Stella McCartney’s newest launch isn’t a mushroom-leather handbag or recyclable sneaker, it’s a $200 million venture capital fund focused on climate solutions.
The designer is working with investment firm Collaborative Fund to back early-stage start-ups reimagining materials, ingredients, energy and supply chains. Fashion-focused investments include leather-alternative producers Bolt Threads and Natural Fiber Welding and kelp-yarn manufacturer AlgiKnit.
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“It is all about sustainable solutions,” McCartney said in a video posted on her Instagram last weekend. The goal is to “swap out the conventional, bigger industries with these new, problem-solving sustainable companies.”
She’s not the only one to see the opportunity. In fact, even as an uncertain economic outlook prompts companies to rethink their investment strategies, sustainable fashion start-ups still appear to be in vogue.
Zara-owner Inditex made its first “clean tech” investment in July, joining a $30 million funding round for textile-to-textile recycling business Circ; French luxury giant Kering took a stake in lab-grown leather start-up VitroLabs in May, building on investments in resale site Vestiaire Collective and handbag subscription service Cocoon last year. Investment in next-generation materials more than doubled in 2021 to nearly $1 billion, according to nonprofit Material Innovation Initiative.
Fashion’s appetite for sustainability tech reflects wider cultural and political shifts. Regulators are honing in on the industry, upping pressure on brands to deliver on high-profile commitments to curb their environmental impact. Consumers are also demanding change, fuelling interest in companies that promise marketable solutions.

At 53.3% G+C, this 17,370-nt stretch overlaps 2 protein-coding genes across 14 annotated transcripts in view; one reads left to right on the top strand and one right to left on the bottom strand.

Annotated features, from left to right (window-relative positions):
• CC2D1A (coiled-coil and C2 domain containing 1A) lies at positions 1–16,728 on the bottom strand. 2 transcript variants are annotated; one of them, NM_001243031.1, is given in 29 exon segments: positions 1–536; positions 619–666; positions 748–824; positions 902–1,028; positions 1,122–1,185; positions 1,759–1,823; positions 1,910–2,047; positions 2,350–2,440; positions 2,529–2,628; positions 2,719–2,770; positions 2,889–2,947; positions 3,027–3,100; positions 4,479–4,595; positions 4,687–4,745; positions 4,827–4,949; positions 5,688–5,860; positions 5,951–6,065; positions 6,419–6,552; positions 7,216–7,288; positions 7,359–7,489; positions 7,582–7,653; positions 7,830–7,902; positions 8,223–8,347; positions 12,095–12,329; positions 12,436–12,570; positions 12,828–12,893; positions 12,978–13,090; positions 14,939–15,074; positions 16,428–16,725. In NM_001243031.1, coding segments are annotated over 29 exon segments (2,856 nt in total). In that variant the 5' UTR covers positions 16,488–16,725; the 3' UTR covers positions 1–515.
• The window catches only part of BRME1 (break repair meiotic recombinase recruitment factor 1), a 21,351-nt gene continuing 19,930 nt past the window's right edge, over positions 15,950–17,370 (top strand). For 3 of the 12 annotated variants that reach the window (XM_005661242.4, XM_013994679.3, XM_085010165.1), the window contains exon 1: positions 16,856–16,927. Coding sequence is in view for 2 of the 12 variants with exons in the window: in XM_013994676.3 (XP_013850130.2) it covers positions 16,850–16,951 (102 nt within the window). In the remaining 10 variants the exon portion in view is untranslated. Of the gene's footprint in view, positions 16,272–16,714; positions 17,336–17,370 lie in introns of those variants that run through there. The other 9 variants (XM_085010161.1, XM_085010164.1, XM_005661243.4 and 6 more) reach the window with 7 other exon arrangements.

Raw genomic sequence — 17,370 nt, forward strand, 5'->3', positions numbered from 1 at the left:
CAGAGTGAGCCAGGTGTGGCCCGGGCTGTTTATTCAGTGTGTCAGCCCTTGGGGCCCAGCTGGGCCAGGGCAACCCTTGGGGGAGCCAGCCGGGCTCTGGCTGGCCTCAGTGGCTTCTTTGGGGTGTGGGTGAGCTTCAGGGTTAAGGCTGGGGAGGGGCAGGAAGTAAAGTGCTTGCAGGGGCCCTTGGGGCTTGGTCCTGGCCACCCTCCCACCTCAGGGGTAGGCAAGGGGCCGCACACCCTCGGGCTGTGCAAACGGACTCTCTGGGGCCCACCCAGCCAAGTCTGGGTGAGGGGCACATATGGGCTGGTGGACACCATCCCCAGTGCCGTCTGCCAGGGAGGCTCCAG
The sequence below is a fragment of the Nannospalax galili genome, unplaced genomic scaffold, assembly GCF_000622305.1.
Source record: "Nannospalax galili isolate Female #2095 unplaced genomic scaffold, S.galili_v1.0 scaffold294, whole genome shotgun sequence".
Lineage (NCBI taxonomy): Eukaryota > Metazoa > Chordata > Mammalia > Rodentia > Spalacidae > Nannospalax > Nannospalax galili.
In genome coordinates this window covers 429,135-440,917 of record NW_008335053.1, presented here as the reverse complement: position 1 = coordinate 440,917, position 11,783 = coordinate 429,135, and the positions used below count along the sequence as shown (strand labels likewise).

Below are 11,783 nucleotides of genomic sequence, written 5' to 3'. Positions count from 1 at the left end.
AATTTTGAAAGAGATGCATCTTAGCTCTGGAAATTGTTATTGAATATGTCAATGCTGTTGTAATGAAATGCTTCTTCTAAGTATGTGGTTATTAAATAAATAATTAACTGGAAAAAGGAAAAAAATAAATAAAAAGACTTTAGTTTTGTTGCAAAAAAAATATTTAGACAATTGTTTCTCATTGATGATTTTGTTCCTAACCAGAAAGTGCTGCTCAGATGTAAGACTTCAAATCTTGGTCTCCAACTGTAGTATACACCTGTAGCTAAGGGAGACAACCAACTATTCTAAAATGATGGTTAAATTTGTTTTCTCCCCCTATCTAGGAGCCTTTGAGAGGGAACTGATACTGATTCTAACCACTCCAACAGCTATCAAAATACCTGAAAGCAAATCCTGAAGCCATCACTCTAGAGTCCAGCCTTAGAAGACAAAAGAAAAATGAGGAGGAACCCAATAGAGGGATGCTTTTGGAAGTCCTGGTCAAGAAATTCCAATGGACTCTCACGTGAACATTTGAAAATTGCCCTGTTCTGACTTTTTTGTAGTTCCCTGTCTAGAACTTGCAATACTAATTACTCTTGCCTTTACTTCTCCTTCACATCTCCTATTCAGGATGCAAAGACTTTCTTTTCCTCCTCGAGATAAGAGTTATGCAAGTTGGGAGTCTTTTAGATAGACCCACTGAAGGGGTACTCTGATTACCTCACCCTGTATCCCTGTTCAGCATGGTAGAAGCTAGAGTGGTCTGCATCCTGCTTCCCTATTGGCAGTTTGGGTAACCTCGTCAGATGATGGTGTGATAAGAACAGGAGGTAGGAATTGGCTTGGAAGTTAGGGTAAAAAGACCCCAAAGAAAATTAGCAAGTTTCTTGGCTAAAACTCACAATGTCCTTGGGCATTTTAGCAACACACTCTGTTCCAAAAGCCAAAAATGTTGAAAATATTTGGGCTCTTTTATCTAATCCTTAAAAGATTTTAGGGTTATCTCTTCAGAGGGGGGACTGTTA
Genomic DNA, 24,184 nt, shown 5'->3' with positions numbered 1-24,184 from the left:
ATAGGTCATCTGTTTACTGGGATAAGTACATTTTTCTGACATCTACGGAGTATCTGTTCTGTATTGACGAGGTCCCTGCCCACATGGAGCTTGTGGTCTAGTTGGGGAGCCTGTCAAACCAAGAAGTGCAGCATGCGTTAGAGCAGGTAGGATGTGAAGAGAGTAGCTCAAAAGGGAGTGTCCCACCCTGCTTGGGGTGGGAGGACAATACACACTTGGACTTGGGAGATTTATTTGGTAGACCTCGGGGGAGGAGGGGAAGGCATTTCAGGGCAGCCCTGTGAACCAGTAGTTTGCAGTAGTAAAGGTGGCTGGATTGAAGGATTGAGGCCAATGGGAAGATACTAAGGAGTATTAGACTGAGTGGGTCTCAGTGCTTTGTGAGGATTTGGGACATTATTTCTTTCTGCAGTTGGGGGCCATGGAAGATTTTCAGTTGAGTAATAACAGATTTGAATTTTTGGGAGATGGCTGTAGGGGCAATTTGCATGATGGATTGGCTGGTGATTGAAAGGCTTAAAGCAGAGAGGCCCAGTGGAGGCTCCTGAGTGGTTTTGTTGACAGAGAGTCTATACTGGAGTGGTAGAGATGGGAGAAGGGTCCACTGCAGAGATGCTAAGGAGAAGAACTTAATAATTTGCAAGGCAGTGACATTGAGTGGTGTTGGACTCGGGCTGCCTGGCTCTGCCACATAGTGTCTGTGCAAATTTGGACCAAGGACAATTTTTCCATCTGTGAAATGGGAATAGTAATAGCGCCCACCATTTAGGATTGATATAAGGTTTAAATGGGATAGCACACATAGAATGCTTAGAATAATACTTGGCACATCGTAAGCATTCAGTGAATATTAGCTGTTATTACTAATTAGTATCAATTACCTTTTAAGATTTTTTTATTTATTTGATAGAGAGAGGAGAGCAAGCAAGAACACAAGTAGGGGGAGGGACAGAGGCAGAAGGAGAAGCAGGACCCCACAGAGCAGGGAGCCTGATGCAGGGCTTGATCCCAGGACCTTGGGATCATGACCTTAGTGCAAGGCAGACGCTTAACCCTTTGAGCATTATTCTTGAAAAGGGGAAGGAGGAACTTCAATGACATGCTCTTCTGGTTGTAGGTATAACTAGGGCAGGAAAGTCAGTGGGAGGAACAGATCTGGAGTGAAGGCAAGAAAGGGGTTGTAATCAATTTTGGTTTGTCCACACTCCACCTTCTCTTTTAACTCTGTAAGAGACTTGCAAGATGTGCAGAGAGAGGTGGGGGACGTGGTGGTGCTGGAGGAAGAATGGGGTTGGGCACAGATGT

“Arguably, there has never been a greater need for investment in this space,” the head of H&M Group’s venture investment arm Nanna Andersen said in an email. The division was formed in 2015 to support the fast-fashion group’s long-term growth, investing in areas like retail and supply chain tech as well as sustainability solutions. Investments this year have included agriculture tech company Materra, bio-based dye business Colorifix and AlgiKnit.
The amount of capital flowing into sustainable fashion start-ups is still small compared to the size of the challenge, but interest from venture capital funds, impact investors and corporate investors is growing, sustainable fashion accelerator Fashion for Good’s managing director Katrin Ley said in an email.
There are growing tailwinds encouraging more interest in the space too, from the maturation and commercialisation of recycling technologies and leather alternatives to the sudden resuscitation of legislative support for climate action in the US in recent weeks. Increasingly, backing such ventures is seen as a way of future-proofing businesses.
But flashy innovations alone cannot solve fashion’s sustainability challenges. Focus is also needed on more unglamourous and unmarketable areas, like decarbonising the industry’s supply chain, improving efficiency and simply slowing down fashion’s consumption-driven growth engine.
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